Even if its supposed to be dry conditions a hardshell provides a margin in case something goes wrong. ... must be incredibly cold & dry conditions over there.
You must mean the soft shell pants? Ya short of a full blown storm we'll all be in soft shell pants of one type or another. That technology is well proven in some pretty nasty temps in winter and at altitude by all of us including while on Denali.
One of the things I noticed in Cham last winter is no one besides those of us from NA were climbing in soft shell pants. And there were two storms that I had wished for my hard shell bibs but it all worked out. I think the stretch and extra breathability of a soft shell pant is worth it on technical ground if you aren't freezing the entire time. Almost freezing is just about right if you are still moving.
This trip is built around a "shell test" after all so the upper body will have some sort of high tech shell....may be not what you are use to because it stretches...so not really a hard shell or a soft shell.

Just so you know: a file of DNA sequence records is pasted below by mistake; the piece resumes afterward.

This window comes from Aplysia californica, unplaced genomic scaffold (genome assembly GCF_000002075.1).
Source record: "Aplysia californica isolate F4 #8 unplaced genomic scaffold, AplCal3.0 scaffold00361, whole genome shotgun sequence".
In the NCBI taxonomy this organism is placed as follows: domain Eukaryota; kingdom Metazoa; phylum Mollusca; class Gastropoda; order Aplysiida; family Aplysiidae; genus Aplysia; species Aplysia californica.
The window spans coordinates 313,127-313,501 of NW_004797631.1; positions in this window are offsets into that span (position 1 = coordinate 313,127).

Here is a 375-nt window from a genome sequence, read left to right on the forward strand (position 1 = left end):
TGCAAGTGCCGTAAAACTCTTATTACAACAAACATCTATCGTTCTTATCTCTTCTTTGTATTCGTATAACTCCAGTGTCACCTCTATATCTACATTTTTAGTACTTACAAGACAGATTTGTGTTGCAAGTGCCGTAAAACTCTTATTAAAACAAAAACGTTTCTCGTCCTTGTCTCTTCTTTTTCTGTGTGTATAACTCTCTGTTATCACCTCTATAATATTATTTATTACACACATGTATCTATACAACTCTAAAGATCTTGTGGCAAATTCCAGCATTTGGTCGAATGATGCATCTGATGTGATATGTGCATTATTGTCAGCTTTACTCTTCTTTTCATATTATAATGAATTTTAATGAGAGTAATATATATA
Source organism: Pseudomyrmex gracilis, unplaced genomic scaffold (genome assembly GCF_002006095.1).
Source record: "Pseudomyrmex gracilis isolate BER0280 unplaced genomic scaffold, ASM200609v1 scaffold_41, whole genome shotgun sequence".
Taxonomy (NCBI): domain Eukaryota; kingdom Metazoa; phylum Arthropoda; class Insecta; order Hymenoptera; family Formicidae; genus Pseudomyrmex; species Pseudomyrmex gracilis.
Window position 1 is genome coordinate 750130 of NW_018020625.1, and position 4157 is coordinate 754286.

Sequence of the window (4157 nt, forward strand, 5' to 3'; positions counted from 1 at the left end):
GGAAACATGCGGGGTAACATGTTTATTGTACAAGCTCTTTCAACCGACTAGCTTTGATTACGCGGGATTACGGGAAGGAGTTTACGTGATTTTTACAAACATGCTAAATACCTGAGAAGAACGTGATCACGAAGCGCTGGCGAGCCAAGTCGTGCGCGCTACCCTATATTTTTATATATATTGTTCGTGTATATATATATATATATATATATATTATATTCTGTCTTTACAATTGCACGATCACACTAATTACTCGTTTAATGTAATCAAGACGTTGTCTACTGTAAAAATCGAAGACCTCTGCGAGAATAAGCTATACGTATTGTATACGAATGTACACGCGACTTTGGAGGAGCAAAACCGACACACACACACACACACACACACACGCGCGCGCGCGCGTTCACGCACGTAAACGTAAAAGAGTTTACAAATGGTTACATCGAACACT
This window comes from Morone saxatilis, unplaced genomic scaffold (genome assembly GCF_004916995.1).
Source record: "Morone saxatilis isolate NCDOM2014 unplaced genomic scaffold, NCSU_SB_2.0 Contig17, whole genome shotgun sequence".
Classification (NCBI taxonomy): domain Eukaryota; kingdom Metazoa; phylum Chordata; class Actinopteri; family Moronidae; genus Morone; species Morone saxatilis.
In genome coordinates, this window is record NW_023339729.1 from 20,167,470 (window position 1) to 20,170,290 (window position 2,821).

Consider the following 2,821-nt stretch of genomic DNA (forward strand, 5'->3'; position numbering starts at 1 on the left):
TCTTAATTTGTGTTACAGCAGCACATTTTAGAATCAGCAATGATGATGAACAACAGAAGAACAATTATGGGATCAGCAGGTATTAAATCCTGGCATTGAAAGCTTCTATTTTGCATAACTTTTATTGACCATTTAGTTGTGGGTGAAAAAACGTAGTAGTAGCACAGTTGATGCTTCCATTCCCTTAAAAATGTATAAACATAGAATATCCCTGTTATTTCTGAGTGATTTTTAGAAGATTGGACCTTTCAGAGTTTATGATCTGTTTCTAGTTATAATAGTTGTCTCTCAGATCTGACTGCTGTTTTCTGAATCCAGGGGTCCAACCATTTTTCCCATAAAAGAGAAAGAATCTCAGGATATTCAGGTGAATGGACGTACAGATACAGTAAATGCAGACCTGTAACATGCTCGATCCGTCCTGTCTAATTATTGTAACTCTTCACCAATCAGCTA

But pants will be a combo of your NWAlpine standard soft shells and long underwear.
Worth mentioning again use your own judgement and think about your project don't just mimic our choices in gear. You might wonder about your own choices if you think our choices are crazy.
Hi Dane, Even though you seem to have moved away from traditional hard shells (Gortex, Event, etc). Under the right application are hardshells still handy to have around ( like winter climbing in the north cascades).
I was looking over the newest hard and soft shells I have here now for the up coming review and wondering the same thing.
In the last 5 years of winter climbing I have used a shell in a very limited fashion. And then only on intentionally fast alpine ascents. Those climbs were all done in a Eddie Bauer Frontopoint. Exceptional garment for my own use on those climbs. And there are a few in this test that might well be even better on the same climbs. The only other shell I used intentionally is a super lwt wind shell, the Arcteryx SQUAMISH. Last winter and spring I used the Westcomb Apoc and the Marmot's HYPER simply to test the new technology.